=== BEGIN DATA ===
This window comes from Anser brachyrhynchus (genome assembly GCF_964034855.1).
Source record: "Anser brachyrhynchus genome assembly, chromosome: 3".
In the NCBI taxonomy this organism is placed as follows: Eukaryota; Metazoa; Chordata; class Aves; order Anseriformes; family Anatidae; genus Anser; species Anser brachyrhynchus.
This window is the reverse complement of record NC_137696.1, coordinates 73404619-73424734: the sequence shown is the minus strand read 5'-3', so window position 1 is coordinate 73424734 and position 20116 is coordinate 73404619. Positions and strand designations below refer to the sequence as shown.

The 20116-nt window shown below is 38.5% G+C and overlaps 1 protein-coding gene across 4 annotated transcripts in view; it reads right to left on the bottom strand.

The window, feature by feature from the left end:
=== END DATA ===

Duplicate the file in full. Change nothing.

This window comes from Anser brachyrhynchus (genome assembly GCF_964034855.1).
Source record: "Anser brachyrhynchus genome assembly, chromosome: 3".
In the NCBI taxonomy this organism is placed as follows: Eukaryota; Metazoa; Chordata; class Aves; order Anseriformes; family Anatidae; genus Anser; species Anser brachyrhynchus.
This window is the reverse complement of record NC_137696.1, coordinates 73404619-73424734: the sequence shown is the minus strand read 5'-3', so window position 1 is coordinate 73424734 and position 20116 is coordinate 73404619. Positions and strand designations below refer to the sequence as shown.

The 20116-nt window shown below is 38.5% G+C and overlaps 1 protein-coding gene across 4 annotated transcripts in view; it reads right to left on the bottom strand.

The window, feature by feature from the left end: